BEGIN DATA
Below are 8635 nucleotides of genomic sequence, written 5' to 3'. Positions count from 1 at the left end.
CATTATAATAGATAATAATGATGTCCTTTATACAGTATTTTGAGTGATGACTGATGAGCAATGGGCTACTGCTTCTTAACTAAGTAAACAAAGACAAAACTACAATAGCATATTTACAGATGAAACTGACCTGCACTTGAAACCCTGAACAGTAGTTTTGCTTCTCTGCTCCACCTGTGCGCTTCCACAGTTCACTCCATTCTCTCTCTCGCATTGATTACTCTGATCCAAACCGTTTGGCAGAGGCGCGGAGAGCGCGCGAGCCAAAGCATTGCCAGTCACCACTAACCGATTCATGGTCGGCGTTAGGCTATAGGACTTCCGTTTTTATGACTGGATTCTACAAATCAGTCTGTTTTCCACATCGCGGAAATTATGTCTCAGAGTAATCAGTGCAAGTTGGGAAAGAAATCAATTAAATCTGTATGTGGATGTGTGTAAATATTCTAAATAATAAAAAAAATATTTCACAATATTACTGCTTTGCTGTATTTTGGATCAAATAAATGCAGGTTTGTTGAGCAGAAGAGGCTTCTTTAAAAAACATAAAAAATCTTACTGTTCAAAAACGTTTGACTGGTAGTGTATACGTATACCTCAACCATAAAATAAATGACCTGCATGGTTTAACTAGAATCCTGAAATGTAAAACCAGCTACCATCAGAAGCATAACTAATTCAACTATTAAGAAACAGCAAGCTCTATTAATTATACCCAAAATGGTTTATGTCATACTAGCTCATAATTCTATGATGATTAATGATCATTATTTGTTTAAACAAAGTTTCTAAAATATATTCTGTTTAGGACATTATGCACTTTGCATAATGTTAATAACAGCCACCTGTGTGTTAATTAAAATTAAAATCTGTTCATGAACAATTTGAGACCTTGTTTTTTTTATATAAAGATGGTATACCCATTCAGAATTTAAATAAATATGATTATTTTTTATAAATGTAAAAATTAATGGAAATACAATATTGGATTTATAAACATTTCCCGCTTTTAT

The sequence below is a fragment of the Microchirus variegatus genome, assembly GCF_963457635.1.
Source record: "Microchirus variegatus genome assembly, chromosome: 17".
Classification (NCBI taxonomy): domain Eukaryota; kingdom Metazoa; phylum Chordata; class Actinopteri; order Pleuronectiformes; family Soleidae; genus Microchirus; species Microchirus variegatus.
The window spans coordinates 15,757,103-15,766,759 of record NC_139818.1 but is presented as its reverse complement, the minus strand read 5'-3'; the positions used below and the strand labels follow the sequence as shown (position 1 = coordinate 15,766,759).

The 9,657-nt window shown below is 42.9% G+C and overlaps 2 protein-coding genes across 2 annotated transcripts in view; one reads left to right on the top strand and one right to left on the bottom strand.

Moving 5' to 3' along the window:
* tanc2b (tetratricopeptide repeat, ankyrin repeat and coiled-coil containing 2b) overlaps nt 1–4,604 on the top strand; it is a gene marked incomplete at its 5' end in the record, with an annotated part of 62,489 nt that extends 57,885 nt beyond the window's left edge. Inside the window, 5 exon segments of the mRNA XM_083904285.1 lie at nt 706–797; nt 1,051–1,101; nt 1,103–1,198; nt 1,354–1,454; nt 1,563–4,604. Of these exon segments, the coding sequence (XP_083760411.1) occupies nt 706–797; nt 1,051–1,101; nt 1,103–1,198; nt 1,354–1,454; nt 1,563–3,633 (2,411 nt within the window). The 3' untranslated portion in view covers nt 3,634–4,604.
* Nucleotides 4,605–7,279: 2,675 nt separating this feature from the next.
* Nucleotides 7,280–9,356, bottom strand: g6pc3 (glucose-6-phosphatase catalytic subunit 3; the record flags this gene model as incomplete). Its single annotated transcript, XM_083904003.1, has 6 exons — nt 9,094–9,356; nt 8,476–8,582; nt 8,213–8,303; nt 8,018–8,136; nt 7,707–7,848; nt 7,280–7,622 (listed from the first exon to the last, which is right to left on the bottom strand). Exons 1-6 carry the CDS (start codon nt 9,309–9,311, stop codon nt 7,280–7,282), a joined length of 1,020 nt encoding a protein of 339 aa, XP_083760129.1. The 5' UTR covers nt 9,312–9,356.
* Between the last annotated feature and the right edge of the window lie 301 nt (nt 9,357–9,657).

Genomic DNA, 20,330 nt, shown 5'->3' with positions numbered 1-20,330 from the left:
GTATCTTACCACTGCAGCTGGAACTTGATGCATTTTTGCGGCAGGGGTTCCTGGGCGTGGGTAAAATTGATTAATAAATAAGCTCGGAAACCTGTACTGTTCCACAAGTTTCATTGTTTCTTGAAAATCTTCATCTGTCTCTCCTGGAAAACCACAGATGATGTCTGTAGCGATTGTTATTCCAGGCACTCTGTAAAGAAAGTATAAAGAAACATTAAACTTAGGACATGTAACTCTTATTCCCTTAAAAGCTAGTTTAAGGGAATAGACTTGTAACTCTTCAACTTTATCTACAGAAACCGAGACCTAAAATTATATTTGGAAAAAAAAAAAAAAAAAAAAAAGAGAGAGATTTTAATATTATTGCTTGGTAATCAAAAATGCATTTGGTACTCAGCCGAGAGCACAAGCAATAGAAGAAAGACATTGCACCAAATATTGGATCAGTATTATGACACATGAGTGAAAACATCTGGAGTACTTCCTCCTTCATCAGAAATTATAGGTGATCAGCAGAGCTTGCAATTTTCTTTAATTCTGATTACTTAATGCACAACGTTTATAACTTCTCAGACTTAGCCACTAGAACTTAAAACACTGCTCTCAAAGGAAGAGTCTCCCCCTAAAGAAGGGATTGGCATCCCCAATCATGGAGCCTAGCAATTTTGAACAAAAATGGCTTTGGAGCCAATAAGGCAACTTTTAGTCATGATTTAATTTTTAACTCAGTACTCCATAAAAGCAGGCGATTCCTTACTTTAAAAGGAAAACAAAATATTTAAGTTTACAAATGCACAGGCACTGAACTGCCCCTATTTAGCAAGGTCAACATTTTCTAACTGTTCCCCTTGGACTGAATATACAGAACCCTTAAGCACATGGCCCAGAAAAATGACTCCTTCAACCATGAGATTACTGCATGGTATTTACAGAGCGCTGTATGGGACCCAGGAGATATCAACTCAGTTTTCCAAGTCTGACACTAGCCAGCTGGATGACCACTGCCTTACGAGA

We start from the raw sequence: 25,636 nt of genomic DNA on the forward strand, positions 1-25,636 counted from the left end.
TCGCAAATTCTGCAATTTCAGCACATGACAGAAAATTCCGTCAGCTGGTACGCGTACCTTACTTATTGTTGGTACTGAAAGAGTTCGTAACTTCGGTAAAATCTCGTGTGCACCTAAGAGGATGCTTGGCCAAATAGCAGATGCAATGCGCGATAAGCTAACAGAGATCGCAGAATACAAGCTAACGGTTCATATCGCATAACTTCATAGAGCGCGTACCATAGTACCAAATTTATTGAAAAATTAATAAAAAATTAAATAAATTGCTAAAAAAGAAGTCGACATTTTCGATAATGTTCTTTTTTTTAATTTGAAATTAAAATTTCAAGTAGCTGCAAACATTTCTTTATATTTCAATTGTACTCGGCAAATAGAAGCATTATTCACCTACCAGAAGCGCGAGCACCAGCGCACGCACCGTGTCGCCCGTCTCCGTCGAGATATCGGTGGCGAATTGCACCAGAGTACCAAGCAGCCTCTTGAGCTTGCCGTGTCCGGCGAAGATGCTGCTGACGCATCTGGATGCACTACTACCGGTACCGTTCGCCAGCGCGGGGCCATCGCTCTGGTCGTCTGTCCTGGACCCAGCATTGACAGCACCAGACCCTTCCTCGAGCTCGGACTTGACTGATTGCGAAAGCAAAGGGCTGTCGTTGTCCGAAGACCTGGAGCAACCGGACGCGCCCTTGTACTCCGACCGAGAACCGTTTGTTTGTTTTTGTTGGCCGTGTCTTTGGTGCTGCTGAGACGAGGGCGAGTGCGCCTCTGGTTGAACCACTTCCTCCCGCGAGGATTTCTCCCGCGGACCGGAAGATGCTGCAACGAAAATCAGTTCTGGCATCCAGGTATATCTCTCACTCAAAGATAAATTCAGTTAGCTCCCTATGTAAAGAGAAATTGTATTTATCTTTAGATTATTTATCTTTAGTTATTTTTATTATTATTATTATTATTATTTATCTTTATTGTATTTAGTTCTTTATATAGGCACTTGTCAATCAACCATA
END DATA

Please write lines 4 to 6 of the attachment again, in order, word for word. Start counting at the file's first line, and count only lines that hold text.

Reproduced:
Source record: "Microchirus variegatus genome assembly, chromosome: 17".
Classification (NCBI taxonomy): domain Eukaryota; kingdom Metazoa; phylum Chordata; class Actinopteri; order Pleuronectiformes; family Soleidae; genus Microchirus; species Microchirus variegatus.
The window spans coordinates 15,757,103-15,766,759 of record NC_139818.1 but is presented as its reverse complement, the minus strand read 5'-3'; the positions used below and the strand labels follow the sequence as shown (position 1 = coordinate 15,766,759).